The 5 cables are as follows:
  1. (+) to Starter Motor
  2. (+) to fuse box/PDC
  3. (-) to Engine Block
  4. (-) to Fender
  5. Braided cable from rear of Engine Block to Firewall

Tools needed:
  • Metric and SAE sockets and wrenches
  • Long flathead screwdriver (to pry off battery posts)
  • Utility knife
  • Dielectric grease (for all cable connections)
  • Wire stripper (optional)
  • PB Blaster (optional)
  • Heat gun (optional)
  • Electrical tape

All bolts came off with no problem. I did use PB Blaster just in case. My battery cables needed to be pried off with a long screwdriver. I used all metric sockets and wrenches (8mm, 13mm, 14mm). I also used wrenches for some tight fits where a ratchet head would not fit. Be patient here, b/c you might only get 1 or 2 clicks on the ratchet with each turn. I got a pillow to rest my neck while undoing the blots 1/8 turn at a time! I also used a 3/8" wrench for the fender ground wire.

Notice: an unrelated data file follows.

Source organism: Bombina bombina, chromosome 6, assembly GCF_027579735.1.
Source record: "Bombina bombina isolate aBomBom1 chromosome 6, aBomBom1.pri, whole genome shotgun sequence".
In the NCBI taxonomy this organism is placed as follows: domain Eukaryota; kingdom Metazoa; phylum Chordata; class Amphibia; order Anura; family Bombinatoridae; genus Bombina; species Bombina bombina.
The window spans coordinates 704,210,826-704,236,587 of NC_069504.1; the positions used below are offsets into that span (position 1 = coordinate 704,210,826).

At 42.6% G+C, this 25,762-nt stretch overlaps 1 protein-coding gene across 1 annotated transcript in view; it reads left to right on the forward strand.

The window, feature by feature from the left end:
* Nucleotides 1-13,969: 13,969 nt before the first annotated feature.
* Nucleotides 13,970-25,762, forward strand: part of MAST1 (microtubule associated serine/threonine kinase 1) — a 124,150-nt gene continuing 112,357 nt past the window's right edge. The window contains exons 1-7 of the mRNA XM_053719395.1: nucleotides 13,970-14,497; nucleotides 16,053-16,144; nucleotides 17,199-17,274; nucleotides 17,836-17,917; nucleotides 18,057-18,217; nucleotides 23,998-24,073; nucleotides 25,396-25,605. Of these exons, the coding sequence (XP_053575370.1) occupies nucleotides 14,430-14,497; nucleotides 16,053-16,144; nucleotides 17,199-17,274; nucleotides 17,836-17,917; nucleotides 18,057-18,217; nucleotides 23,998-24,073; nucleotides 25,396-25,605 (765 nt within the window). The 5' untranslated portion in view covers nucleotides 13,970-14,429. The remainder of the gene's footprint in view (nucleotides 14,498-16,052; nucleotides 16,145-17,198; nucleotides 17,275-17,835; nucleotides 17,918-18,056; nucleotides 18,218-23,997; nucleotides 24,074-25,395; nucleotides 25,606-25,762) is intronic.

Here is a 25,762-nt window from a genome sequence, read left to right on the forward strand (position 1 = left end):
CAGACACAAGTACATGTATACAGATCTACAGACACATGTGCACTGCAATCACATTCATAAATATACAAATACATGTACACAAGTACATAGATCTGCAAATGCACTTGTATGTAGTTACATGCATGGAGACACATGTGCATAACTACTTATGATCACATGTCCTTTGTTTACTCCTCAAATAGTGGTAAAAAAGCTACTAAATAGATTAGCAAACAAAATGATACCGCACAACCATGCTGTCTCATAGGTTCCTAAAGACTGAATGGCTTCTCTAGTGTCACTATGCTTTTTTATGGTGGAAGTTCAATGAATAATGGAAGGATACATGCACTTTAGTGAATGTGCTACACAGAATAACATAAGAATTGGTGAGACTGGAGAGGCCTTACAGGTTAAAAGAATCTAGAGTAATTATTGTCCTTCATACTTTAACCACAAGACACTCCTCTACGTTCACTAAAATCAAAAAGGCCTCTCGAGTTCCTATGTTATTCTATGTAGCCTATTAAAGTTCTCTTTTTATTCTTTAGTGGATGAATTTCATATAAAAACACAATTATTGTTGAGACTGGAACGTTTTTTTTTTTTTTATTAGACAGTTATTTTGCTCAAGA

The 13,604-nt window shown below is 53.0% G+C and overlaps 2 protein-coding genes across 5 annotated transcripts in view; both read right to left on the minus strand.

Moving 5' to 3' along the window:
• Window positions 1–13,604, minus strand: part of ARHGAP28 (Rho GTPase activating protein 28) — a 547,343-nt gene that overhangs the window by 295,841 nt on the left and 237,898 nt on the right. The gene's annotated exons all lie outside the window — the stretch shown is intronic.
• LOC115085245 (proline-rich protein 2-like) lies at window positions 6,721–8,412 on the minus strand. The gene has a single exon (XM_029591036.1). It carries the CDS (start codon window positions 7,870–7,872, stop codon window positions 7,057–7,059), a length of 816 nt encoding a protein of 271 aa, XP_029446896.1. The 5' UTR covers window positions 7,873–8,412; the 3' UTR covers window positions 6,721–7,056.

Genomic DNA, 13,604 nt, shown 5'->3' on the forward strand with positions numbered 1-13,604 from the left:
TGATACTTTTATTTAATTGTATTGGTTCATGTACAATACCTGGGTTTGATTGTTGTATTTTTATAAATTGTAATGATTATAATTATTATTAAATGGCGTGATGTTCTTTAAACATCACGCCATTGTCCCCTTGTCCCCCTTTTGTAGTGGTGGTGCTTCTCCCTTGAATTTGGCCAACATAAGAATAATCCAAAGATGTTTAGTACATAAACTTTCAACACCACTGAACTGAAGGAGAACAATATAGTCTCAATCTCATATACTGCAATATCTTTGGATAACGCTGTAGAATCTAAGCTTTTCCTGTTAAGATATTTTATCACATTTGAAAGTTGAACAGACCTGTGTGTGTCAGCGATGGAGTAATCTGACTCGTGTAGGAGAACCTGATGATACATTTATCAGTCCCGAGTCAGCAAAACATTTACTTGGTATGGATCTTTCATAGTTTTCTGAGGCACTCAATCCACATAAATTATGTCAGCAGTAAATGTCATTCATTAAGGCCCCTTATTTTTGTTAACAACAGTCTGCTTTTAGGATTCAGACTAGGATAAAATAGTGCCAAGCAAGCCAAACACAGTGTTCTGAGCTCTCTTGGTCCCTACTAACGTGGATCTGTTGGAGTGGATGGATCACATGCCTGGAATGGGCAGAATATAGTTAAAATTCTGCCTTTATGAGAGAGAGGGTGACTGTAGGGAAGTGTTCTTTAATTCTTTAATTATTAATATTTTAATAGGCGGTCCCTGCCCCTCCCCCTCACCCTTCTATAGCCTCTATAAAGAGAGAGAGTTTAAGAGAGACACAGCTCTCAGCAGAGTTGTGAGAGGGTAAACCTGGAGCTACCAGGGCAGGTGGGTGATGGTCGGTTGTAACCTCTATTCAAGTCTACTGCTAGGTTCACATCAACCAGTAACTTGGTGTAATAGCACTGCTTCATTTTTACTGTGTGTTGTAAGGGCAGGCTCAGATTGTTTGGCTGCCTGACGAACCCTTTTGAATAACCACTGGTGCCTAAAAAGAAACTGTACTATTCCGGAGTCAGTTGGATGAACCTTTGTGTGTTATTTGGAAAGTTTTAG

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  #2  
Old November 11th, 2012, 19:19
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bimmerjeeper bimmerjeeper is offline
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Re: Corroded Battery Cable Replacement (tons of pics/summary)

Let's start!

First, you need to separate the indiv. cables from the "octopus" loom where the battery cables go into.
(This was daunting at first, b/c now you're hacking up your XJ. IT turned out to be no big deal)
There are about 7-8 wires and cables all taped together.
2 of the cables in the loom will be replaced. All others will be left intact.